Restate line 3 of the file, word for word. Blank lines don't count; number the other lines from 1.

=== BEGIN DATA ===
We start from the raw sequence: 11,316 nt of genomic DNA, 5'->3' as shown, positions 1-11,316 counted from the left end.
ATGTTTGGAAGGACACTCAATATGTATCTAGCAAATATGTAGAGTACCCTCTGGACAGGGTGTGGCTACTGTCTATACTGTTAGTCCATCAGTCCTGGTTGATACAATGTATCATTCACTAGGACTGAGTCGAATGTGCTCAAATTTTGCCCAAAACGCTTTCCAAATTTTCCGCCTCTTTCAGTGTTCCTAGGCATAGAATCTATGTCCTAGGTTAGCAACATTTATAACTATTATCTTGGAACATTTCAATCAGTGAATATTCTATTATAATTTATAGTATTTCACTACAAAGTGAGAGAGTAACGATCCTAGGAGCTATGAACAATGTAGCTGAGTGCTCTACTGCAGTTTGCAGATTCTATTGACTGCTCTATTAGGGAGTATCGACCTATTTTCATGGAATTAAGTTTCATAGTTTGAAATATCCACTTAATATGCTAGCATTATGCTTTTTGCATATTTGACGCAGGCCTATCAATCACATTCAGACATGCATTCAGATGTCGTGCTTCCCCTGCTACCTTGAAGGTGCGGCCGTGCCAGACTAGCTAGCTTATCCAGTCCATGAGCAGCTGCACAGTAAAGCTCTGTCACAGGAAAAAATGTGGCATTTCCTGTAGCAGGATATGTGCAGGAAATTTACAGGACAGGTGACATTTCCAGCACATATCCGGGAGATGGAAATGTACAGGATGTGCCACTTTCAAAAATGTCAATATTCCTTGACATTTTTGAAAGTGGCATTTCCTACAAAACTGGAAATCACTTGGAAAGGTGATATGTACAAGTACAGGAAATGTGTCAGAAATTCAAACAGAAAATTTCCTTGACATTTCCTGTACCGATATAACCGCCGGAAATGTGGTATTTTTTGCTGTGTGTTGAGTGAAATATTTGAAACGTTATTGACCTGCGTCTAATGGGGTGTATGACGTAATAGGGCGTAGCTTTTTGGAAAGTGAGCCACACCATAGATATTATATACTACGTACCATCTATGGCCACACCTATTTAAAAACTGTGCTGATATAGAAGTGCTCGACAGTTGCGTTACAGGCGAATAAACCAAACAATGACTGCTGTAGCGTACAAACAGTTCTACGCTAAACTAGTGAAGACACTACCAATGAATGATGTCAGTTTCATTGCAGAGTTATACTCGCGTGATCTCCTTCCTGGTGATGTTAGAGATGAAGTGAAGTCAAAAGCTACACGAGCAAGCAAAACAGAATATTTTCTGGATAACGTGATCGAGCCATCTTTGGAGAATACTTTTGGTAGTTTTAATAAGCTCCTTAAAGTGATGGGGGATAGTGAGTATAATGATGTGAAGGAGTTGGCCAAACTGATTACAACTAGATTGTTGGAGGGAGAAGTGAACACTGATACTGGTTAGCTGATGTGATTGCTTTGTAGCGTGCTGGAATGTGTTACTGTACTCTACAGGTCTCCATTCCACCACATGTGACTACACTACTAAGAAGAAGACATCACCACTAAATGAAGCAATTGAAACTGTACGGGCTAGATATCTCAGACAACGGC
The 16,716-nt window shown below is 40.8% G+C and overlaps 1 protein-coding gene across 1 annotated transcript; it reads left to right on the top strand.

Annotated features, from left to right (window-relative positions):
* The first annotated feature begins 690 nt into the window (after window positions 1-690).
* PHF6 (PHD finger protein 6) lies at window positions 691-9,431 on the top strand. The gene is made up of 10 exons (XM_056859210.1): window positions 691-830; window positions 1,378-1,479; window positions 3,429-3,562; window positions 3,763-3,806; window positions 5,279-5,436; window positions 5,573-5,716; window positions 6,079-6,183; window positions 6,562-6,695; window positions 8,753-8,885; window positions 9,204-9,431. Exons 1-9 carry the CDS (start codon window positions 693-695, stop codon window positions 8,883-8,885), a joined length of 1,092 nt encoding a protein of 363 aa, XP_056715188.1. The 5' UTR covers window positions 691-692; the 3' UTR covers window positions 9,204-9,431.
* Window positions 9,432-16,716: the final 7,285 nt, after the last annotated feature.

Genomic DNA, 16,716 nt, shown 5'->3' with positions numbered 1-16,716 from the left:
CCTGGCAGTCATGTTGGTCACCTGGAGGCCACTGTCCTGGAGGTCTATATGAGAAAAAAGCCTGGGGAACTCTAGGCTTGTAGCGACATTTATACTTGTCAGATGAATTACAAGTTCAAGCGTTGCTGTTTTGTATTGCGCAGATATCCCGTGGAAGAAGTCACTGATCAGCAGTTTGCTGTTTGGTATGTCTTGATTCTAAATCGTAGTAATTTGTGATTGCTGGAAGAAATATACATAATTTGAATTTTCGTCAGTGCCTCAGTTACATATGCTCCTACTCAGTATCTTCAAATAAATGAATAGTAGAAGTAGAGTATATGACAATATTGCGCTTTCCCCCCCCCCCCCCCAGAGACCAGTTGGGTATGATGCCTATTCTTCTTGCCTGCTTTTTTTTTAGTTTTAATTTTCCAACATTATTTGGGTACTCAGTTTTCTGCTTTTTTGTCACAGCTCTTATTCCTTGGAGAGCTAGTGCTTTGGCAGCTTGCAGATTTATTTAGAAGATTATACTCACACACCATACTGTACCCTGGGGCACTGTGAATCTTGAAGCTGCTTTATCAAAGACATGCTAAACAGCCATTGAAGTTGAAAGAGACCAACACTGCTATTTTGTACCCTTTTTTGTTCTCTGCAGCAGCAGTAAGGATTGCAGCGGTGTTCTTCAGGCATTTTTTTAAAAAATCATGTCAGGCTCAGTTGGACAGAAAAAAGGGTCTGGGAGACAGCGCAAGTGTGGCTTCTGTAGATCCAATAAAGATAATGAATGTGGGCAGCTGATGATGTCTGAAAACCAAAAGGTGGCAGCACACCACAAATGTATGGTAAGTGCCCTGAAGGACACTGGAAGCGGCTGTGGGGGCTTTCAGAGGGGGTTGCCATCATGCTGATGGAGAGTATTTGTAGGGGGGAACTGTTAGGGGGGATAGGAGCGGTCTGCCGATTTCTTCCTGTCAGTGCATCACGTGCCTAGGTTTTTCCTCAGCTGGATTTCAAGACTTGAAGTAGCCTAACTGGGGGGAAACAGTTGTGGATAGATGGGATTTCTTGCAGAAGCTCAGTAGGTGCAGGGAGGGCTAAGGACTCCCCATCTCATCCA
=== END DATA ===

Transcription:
The 16,716-nt window shown below is 40.8% G+C and overlaps 1 protein-coding gene across 1 annotated transcript; it reads left to right on the top strand.